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Searching for Life on Earth and in Our Galaxy

Searching for Life on Earth and in Our Galaxy

Three stories take a look at the struggles of finding extraterrestrial life as well as life on Earth.

An artistic representation of the potentially habitable planet Kepler 422-b
IMAGE: An artistic representation of the potentially habitable planet Kepler 422-b (left), compared with Earth (right). CREDIT: Ph03nix1986 / Wikimedia Commons

Everything we study about our planet, our solar system, and even exoplanets seems to come back to one big question: Are we alone? It’s a huge question, really. Perseverance is looking for evidence that Mars had life. Phosphine was in the news last year because it could have been a biological marker for Venus. Europa Clipper is in the works, with teams meeting this week to discuss the instruments and science objectives, one of which is to look for molecular signs of life in the geysers. And Kepler, wonderful Kepler, its mission was not to hunt for exoplanets. No, its mission was to find Earth-like planets in the habitable zones of their stars.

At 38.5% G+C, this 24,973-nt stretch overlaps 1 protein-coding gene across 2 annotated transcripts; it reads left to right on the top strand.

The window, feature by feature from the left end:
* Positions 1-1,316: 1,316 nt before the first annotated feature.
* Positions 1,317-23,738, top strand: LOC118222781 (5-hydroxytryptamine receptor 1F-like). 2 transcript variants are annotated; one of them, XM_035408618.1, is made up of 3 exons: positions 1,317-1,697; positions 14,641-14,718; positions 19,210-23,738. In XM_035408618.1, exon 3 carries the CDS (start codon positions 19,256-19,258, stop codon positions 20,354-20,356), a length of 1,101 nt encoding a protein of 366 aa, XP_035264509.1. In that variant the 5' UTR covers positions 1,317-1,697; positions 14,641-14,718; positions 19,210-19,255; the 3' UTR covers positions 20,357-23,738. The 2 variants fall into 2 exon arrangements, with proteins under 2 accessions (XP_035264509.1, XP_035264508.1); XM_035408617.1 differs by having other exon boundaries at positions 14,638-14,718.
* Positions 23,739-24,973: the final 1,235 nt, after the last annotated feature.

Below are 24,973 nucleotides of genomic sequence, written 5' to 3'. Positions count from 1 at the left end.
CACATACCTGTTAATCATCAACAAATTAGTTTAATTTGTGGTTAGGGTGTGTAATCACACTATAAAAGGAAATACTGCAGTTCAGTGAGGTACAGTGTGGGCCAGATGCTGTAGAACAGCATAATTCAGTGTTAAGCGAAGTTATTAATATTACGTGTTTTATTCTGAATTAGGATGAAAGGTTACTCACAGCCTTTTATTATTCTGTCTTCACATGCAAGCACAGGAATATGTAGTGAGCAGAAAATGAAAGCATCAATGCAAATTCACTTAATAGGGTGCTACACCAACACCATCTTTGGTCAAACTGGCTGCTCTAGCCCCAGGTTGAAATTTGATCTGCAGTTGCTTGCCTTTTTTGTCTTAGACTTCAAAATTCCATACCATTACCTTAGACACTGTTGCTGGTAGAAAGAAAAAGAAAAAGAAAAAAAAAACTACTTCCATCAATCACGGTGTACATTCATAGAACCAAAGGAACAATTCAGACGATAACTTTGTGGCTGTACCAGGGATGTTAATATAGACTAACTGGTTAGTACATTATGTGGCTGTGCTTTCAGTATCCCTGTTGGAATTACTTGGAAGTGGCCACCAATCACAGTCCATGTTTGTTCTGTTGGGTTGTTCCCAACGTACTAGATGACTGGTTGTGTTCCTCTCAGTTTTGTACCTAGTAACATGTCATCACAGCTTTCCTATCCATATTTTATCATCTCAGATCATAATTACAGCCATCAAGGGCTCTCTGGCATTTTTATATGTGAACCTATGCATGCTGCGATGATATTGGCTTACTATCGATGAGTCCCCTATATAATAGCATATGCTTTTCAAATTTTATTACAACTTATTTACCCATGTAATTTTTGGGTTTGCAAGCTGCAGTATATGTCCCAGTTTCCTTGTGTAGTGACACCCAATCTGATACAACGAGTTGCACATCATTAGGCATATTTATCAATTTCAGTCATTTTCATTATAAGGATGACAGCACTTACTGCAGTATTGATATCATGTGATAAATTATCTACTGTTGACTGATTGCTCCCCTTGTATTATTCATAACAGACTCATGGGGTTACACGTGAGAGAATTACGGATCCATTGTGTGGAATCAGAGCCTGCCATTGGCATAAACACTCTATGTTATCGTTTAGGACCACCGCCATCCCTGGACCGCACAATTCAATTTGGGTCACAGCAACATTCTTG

Today, we have found over 4000 exoplanets. We still haven’t found that Earth 2.0 everyone is looking for, though. Sure, there are planets about the size of Earth. There are planets in the habitable zone. But the stars are too active, the planets too big, or some combination of the two. Nothing seems to fit just right. And it could be that finding that Earth-like planet may be even harder than we originally thought.